• NOAA weather reports or the diver's senses for wind speed and direction,
    wave heights, and general weather conditions
  • the drifting GPS or diver's estimates for current speed and direction
  • listen to the team pre dive briefing to learn the specifics of his/her assignment for the first dive

Tape measures will be used with Secchi disks or white diver slates to measure underwater water visibility. A tape measure is played out until the Secchi disk or a diver's slate is no longer visible by the diver with the reel end of tape. The distance is then recorded as visibility. These measurements should be taken near the surface (within 15 feet of surface) and a few feet off the bottom of the dive site on the reef.

Once collected, the data is to be entered into the database using the online data entry form, which automatically produces an online and printable report page for use in the report cycle.

ID Marker Placement:

In collaboration with the Fish Leader, Invertebrate Leader, and Science Coordinator, the Map Team will determine locations for fish surveys and invertebrate monitoring on a site. They will construct permanent plastic markers containing contrasting alphanumeric lettering to be used to identify specific locations as fish ID stations or for invertebrate photo surveying points of interest. These markers will be affixed to concrete blocks or steel stakes brought to the site, or attached directly to limestone rock or concrete rubble already on the site.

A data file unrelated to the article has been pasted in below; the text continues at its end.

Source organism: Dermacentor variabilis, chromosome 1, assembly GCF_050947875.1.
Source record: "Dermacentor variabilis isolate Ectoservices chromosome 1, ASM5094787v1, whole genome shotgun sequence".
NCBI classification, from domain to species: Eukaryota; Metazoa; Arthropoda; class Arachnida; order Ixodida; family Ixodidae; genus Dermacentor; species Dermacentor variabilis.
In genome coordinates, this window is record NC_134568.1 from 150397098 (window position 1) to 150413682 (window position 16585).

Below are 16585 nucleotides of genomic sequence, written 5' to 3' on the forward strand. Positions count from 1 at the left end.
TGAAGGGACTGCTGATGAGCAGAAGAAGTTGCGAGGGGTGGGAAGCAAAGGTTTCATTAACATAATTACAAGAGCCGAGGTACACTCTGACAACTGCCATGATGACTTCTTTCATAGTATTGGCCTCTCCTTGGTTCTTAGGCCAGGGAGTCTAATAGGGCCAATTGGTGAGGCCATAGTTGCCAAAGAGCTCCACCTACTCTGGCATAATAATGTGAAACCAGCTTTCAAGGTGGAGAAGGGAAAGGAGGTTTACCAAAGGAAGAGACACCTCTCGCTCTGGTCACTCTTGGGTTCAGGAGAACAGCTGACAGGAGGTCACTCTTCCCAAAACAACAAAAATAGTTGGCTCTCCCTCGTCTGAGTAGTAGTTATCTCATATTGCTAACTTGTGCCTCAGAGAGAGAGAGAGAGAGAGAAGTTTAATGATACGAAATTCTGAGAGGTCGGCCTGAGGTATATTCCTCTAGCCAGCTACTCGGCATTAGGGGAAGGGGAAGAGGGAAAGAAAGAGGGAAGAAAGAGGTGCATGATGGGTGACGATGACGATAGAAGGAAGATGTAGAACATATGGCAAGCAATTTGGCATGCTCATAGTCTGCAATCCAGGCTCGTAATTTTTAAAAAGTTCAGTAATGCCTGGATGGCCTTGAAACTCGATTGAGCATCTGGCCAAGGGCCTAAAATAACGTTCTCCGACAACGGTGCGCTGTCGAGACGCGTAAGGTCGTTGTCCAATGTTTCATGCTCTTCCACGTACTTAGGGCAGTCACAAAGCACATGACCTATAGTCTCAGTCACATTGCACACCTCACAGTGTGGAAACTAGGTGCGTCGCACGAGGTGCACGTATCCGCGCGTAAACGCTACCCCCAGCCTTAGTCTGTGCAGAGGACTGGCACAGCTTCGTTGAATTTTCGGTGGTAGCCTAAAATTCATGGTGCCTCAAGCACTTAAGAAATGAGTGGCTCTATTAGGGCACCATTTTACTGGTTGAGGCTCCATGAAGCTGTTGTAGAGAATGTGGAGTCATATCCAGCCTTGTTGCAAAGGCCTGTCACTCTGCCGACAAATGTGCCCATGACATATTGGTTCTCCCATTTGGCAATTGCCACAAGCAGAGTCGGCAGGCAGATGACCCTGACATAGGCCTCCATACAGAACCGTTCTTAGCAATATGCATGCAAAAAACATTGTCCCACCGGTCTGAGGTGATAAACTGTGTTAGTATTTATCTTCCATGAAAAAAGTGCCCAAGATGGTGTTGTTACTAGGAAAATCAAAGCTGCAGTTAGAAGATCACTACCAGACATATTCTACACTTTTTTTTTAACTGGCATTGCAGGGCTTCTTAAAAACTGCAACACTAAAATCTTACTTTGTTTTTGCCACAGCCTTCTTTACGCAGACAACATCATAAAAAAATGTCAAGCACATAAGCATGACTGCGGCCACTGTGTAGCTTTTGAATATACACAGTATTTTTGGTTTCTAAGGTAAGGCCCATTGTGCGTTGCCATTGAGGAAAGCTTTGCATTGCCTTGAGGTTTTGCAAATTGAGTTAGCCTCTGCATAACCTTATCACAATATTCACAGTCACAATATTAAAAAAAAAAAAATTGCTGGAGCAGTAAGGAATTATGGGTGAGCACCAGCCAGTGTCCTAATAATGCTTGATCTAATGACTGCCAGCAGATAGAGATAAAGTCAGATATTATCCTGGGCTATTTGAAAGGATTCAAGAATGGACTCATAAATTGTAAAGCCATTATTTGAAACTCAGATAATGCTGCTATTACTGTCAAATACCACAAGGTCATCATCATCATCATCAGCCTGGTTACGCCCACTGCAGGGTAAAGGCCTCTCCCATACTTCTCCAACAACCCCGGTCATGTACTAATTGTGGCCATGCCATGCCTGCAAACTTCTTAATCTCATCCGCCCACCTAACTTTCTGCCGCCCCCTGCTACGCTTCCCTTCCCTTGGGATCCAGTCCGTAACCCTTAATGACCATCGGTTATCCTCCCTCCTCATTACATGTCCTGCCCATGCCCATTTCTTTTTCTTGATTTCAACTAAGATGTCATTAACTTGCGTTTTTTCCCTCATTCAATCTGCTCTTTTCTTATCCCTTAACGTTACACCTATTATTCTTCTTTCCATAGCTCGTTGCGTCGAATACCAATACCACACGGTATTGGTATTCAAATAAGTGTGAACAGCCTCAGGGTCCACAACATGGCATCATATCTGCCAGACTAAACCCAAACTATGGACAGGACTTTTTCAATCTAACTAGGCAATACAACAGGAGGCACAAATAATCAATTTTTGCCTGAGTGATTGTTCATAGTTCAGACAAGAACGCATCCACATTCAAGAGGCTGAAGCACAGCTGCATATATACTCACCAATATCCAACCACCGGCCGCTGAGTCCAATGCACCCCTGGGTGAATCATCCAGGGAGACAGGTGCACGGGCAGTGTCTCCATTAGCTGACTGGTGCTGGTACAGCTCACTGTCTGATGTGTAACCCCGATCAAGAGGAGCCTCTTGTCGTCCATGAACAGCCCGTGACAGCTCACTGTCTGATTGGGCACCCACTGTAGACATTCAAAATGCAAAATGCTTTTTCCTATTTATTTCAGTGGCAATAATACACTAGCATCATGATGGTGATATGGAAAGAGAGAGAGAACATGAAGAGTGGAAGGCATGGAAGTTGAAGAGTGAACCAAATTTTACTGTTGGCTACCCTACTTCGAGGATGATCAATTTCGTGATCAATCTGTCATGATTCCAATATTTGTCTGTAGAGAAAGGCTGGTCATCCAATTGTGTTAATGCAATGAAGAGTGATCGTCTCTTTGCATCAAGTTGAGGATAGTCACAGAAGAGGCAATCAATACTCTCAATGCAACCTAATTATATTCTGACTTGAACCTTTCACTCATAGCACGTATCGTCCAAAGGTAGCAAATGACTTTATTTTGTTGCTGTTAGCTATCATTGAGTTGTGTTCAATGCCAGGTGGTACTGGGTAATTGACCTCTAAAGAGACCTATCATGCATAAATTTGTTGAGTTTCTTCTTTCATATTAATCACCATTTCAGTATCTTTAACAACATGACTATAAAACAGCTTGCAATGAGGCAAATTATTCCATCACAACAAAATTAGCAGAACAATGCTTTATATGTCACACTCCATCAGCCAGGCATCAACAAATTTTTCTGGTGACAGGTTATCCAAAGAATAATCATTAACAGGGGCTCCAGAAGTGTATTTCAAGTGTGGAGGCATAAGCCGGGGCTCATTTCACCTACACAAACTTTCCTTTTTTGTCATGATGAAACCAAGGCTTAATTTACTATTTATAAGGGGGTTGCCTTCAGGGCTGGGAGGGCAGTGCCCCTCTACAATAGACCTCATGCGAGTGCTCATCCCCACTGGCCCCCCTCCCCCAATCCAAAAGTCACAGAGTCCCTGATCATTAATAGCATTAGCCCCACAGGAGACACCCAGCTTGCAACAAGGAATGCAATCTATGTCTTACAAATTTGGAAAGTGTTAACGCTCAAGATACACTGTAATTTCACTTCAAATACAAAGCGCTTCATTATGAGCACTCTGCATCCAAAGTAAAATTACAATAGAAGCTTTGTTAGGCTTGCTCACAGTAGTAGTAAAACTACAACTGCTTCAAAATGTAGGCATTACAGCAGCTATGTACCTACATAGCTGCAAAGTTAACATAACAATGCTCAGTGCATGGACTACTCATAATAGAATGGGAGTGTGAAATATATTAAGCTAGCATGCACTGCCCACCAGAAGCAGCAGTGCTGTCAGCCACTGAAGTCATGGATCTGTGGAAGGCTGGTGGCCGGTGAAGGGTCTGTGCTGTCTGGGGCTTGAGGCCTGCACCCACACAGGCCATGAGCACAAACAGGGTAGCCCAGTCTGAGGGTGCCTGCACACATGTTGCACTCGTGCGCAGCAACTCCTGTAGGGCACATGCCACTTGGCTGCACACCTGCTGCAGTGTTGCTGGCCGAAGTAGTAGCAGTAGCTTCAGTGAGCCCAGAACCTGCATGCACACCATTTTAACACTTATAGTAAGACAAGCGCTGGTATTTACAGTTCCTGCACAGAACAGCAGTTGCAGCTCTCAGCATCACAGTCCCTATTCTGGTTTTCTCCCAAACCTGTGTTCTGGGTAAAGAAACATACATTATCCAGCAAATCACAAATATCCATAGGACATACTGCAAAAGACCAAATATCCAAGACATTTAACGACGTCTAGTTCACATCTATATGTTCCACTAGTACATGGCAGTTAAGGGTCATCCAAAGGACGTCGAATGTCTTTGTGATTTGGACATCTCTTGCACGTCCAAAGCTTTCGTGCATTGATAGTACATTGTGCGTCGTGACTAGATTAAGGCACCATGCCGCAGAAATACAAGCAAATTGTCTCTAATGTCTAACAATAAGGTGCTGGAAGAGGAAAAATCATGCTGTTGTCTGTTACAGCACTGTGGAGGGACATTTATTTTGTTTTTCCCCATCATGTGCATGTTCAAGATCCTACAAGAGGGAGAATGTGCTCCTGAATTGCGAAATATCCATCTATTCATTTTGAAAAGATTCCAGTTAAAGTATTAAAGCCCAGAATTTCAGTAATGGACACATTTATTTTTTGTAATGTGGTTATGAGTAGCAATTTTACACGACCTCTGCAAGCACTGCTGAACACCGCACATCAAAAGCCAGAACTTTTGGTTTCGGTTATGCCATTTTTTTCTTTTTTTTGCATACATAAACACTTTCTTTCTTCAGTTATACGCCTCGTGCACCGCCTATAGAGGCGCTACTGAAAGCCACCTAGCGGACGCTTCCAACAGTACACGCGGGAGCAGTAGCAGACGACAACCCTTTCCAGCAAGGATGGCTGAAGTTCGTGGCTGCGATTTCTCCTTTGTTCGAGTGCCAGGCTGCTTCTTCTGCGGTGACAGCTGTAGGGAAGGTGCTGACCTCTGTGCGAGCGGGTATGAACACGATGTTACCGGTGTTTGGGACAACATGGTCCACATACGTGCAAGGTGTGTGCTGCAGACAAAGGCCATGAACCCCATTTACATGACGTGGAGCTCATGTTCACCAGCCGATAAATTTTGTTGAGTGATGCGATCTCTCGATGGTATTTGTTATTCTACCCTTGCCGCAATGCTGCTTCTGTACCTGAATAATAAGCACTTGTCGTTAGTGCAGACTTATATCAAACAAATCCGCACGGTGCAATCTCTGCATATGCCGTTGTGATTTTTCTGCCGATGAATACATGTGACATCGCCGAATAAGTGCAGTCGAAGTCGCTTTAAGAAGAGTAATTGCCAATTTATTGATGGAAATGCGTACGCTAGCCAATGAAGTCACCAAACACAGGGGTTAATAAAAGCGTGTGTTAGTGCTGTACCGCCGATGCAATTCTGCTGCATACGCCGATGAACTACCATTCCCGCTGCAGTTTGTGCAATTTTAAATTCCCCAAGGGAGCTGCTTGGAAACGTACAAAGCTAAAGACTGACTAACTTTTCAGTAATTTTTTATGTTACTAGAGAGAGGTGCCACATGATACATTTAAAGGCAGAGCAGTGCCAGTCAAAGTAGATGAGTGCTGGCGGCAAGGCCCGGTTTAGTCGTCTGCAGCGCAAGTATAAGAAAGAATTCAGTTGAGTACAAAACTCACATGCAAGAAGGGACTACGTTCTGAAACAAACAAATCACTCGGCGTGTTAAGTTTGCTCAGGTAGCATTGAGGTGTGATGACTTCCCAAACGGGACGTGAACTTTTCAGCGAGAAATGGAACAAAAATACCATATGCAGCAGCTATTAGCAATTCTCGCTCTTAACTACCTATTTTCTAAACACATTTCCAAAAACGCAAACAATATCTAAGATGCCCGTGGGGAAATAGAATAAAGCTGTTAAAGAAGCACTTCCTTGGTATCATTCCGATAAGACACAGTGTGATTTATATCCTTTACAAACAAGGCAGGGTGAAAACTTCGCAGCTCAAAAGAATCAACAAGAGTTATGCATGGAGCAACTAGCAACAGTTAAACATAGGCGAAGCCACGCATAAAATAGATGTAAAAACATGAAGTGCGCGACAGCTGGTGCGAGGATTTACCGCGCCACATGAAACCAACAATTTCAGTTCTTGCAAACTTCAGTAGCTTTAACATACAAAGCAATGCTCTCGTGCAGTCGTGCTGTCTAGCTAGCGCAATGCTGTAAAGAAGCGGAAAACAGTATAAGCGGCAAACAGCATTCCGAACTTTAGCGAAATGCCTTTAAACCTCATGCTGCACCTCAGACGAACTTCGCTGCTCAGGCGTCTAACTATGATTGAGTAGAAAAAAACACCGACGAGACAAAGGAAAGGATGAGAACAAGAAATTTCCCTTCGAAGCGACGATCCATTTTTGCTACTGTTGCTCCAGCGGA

On subsequent visits to the site, the map team will locate all markers, clean them of overgrowth, replace the ones noted as missing from previous dives, and note the ones that need to be replaced in the future.

Photo and Video Techniques for Map development:

Mapper Certification Requirements:

Mapping is the most task loaded of the specialties, requiring an ability to cope with upcurrent swims, poor visibility, and hands full of equipment. It also requires experience in navigating the various sites the Team dives, which can only be obtained over time by actually diving the sites. To be obtain the Mapping Speciality Certification:

  • Complete the Research Diver Orientation Class
  • Learn to use the GPS system
  • Participate in a mapping activity on at least 10 different dive sites under the tutelage of a certified mapper.